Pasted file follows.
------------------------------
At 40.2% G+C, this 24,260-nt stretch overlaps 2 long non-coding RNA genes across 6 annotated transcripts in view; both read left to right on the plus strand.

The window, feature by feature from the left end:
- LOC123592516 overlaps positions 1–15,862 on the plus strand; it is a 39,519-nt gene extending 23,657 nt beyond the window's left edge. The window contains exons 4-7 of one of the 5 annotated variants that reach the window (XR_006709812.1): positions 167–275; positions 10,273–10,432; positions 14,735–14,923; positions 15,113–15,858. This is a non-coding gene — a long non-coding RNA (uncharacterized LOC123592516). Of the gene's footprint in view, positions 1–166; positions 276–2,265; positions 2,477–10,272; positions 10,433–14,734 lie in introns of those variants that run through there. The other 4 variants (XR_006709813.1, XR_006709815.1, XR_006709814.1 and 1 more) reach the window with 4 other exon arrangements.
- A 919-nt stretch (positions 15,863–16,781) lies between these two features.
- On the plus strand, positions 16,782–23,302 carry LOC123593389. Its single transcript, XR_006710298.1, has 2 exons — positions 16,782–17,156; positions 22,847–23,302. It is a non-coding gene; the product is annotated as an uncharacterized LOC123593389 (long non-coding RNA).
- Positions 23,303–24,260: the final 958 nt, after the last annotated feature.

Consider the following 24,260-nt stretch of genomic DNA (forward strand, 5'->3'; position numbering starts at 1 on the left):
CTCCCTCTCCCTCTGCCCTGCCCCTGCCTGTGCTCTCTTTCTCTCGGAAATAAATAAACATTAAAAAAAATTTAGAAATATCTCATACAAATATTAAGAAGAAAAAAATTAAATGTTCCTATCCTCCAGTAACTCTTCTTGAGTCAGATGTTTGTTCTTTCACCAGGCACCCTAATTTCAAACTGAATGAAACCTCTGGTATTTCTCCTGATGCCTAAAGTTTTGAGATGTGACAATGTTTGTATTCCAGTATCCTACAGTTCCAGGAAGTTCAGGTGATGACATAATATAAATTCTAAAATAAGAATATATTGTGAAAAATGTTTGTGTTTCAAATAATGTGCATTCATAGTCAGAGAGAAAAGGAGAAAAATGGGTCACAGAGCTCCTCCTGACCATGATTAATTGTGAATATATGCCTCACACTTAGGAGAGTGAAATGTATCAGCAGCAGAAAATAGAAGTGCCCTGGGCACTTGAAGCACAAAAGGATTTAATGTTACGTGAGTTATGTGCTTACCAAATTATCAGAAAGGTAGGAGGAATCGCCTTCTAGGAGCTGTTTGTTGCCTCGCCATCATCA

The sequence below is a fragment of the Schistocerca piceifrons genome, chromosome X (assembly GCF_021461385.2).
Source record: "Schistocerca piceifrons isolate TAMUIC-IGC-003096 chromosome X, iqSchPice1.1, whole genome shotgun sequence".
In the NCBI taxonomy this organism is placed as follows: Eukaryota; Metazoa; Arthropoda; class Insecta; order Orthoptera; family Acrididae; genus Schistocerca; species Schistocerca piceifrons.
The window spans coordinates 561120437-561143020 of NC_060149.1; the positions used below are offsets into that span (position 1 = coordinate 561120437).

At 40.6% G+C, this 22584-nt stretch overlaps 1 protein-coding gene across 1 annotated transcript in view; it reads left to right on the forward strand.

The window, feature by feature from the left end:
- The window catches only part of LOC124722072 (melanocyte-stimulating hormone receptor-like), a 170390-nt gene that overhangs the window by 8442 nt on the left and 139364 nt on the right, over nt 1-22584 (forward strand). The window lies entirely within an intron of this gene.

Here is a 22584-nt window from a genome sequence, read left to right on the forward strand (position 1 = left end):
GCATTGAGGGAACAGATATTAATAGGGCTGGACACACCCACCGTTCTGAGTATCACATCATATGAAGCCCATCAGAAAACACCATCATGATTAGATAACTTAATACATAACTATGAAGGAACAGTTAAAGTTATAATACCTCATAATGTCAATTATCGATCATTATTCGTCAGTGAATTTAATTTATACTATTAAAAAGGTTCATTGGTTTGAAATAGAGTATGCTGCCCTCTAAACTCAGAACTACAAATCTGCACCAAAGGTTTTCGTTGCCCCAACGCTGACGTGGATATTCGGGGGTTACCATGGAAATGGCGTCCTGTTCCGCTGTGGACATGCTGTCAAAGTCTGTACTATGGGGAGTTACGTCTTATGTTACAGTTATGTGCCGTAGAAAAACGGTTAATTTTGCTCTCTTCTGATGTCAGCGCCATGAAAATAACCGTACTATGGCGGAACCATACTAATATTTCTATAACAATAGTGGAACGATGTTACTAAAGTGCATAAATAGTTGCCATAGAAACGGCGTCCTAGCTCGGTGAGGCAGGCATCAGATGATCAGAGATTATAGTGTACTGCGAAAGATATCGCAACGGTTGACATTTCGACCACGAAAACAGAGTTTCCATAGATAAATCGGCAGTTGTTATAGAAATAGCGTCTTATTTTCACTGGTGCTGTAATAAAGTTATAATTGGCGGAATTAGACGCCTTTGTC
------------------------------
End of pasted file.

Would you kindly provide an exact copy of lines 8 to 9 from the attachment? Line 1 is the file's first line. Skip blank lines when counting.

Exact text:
CTCCCTCTCCCTCTGCCCTGCCCCTGCCTGTGCTCTCTTTCTCTCGGAAATAAATAAACATTAAAAAAAATTTAGAAATATCTCATACAAATATTAAGAAGAAAAAAATTAAATGTTCCTATCCTCCAGTAACTCTTCTTGAGTCAGATGTTTGTTCTTTCACCAGGCACCCTAATTTCAAACTGAATGAAACCTCTGGTATTTCTCCTGATGCCTAAAGTTTTGAGATGTGACAATGTTTGTATTCCAGTATCCTACAGTTCCAGGAAGTTCAGGTGATGACATAATATAAATTCTAAAATAAGAATATATTGTGAAAAATGTTTGTGTTTCAAATAATGTGCATTCATAGTCAGAGAGAAAAGGAGAAAAATGGGTCACAGAGCTCCTCCTGACCATGATTAATTGTGAATATATGCCTCACACTTAGGAGAGTGAAATGTATCAGCAGCAGAAAATAGAAGTGCCCTGGGCACTTGAAGCACAAAAGGATTTAATGTTACGTGAGTTATGTGCTTACCAAATTATCAGAAAGGTAGGAGGAATCGCCTTCTAGGAGCTGTTTGTTGCCTCGCCATCATCA

The sequence below is a fragment of the Schistocerca piceifrons genome, chromosome X (assembly GCF_021461385.2).